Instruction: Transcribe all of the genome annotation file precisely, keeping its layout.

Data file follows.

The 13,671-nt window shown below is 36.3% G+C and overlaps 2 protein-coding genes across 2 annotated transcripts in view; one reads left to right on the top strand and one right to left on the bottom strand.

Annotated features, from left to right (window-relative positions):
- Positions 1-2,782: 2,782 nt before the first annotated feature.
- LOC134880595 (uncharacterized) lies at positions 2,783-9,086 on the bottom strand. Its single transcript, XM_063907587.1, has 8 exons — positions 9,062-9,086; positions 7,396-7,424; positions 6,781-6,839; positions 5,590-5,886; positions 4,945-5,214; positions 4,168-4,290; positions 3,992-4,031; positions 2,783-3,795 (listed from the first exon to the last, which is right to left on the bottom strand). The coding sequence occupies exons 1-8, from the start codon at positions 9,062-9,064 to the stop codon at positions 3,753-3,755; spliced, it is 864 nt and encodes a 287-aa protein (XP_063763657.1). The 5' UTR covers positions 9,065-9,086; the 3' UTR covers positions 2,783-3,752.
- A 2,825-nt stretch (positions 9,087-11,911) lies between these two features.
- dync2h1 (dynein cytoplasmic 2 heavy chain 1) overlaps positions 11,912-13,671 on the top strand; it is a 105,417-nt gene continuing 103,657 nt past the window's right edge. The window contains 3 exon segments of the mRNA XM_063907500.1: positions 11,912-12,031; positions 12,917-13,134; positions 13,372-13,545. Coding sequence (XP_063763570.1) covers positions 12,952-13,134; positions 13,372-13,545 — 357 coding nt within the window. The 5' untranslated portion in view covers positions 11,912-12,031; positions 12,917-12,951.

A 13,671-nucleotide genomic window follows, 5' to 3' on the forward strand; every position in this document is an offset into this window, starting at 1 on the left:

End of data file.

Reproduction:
The 13,671-nt window shown below is 36.3% G+C and overlaps 2 protein-coding genes across 2 annotated transcripts in view; one reads left to right on the top strand and one right to left on the bottom strand.

Annotated features, from left to right (window-relative positions):
- Positions 1-2,782: 2,782 nt before the first annotated feature.
- LOC134880595 (uncharacterized) lies at positions 2,783-9,086 on the bottom strand. Its single transcript, XM_063907587.1, has 8 exons — positions 9,062-9,086; positions 7,396-7,424; positions 6,781-6,839; positions 5,590-5,886; positions 4,945-5,214; positions 4,168-4,290; positions 3,992-4,031; positions 2,783-3,795 (listed from the first exon to the last, which is right to left on the bottom strand). The coding sequence occupies exons 1-8, from the start codon at positions 9,062-9,064 to the stop codon at positions 3,753-3,755; spliced, it is 864 nt and encodes a 287-aa protein (XP_063763657.1). The 5' UTR covers positions 9,065-9,086; the 3' UTR covers positions 2,783-3,752.
- A 2,825-nt stretch (positions 9,087-11,911) lies between these two features.
- dync2h1 (dynein cytoplasmic 2 heavy chain 1) overlaps positions 11,912-13,671 on the top strand; it is a 105,417-nt gene continuing 103,657 nt past the window's right edge. The window contains 3 exon segments of the mRNA XM_063907500.1: positions 11,912-12,031; positions 12,917-13,134; positions 13,372-13,545. Coding sequence (XP_063763570.1) covers positions 12,952-13,134; positions 13,372-13,545 — 357 coding nt within the window. The 5' untranslated portion in view covers positions 11,912-12,031; positions 12,917-12,951.

A 13,671-nucleotide genomic window follows, 5' to 3' on the forward strand; every position in this document is an offset into this window, starting at 1 on the left: